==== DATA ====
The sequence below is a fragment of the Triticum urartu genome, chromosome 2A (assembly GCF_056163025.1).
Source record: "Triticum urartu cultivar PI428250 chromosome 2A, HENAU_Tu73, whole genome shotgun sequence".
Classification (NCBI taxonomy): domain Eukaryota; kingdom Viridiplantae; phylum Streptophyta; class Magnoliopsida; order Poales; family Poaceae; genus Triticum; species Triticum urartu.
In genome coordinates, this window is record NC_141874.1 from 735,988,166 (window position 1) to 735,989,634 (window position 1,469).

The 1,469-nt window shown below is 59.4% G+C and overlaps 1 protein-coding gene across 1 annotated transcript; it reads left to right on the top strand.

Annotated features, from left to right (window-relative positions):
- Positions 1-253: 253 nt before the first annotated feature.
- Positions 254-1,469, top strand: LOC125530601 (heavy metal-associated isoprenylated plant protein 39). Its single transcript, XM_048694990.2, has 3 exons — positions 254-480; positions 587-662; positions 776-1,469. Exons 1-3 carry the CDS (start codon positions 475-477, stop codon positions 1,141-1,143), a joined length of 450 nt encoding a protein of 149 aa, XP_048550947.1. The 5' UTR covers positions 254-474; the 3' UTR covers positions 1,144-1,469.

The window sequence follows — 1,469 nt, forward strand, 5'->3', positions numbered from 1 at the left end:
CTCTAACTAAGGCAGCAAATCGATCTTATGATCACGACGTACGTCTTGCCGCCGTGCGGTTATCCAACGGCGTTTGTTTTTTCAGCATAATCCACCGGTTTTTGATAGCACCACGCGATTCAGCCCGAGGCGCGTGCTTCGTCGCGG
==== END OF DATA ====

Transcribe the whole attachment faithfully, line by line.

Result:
The sequence below is a fragment of the Triticum urartu genome, chromosome 2A (assembly GCF_056163025.1).
Source record: "Triticum urartu cultivar PI428250 chromosome 2A, HENAU_Tu73, whole genome shotgun sequence".
Classification (NCBI taxonomy): domain Eukaryota; kingdom Viridiplantae; phylum Streptophyta; class Magnoliopsida; order Poales; family Poaceae; genus Triticum; species Triticum urartu.
In genome coordinates, this window is record NC_141874.1 from 735,988,166 (window position 1) to 735,989,634 (window position 1,469).

The 1,469-nt window shown below is 59.4% G+C and overlaps 1 protein-coding gene across 1 annotated transcript; it reads left to right on the top strand.

Annotated features, from left to right (window-relative positions):
- Positions 1-253: 253 nt before the first annotated feature.
- Positions 254-1,469, top strand: LOC125530601 (heavy metal-associated isoprenylated plant protein 39). Its single transcript, XM_048694990.2, has 3 exons — positions 254-480; positions 587-662; positions 776-1,469. Exons 1-3 carry the CDS (start codon positions 475-477, stop codon positions 1,141-1,143), a joined length of 450 nt encoding a protein of 149 aa, XP_048550947.1. The 5' UTR covers positions 254-474; the 3' UTR covers positions 1,144-1,469.

The window sequence follows — 1,469 nt, forward strand, 5'->3', positions numbered from 1 at the left end:
CTCTAACTAAGGCAGCAAATCGATCTTATGATCACGACGTACGTCTTGCCGCCGTGCGGTTATCCAACGGCGTTTGTTTTTTCAGCATAATCCACCGGTTTTTGATAGCACCACGCGATTCAGCCCGAGGCGCGTGCTTCGTCGCGG